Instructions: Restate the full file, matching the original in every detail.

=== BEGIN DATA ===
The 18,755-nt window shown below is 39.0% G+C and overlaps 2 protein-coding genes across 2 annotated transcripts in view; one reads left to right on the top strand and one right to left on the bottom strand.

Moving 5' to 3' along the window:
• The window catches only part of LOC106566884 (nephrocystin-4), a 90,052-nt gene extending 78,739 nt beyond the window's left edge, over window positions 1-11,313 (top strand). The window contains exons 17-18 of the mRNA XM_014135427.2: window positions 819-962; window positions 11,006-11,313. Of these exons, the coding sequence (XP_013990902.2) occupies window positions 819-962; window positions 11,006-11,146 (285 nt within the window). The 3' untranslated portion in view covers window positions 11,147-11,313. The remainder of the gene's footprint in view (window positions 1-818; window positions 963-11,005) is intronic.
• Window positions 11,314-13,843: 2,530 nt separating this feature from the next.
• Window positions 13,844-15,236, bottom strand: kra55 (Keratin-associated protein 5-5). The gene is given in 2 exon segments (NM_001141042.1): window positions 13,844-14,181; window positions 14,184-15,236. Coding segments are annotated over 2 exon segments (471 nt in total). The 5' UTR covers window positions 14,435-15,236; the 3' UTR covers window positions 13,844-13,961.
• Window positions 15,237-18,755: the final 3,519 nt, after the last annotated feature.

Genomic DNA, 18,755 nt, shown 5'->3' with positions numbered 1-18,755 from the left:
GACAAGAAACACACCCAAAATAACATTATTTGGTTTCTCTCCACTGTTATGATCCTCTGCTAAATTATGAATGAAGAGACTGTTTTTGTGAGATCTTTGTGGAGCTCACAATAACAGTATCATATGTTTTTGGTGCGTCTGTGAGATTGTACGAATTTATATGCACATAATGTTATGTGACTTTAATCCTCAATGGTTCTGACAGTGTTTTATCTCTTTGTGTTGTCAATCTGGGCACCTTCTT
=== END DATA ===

The 18,755-nt window shown below is 39.0% G+C and overlaps 2 protein-coding genes across 2 annotated transcripts in view; one reads left to right on the top strand and one right to left on the bottom strand.

Moving 5' to 3' along the window:
• The window catches only part of LOC106566884 (nephrocystin-4), a 90,052-nt gene extending 78,739 nt beyond the window's left edge, over window positions 1-11,313 (top strand). The window contains exons 17-18 of the mRNA XM_014135427.2: window positions 819-962; window positions 11,006-11,313. Of these exons, the coding sequence (XP_013990902.2) occupies window positions 819-962; window positions 11,006-11,146 (285 nt within the window). The 3' untranslated portion in view covers window positions 11,147-11,313. The remainder of the gene's footprint in view (window positions 1-818; window positions 963-11,005) is intronic.
• Window positions 11,314-13,843: 2,530 nt separating this feature from the next.
• Window positions 13,844-15,236, bottom strand: kra55 (Keratin-associated protein 5-5). The gene is given in 2 exon segments (NM_001141042.1): window positions 13,844-14,181; window positions 14,184-15,236. Coding segments are annotated over 2 exon segments (471 nt in total). The 5' UTR covers window positions 14,435-15,236; the 3' UTR covers window positions 13,844-13,961.
• Window positions 15,237-18,755: the final 3,519 nt, after the last annotated feature.

Genomic DNA, 18,755 nt, shown 5'->3' with positions numbered 1-18,755 from the left:
GACAAGAAACACACCCAAAATAACATTATTTGGTTTCTCTCCACTGTTATGATCCTCTGCTAAATTATGAATGAAGAGACTGTTTTTGTGAGATCTTTGTGGAGCTCACAATAACAGTATCATATGTTTTTGGTGCGTCTGTGAGATTGTACGAATTTATATGCACATAATGTTATGTGACTTTAATCCTCAATGGTTCTGACAGTGTTTTATCTCTTTGTGTTGTCAATCTGGGCACCTTCTT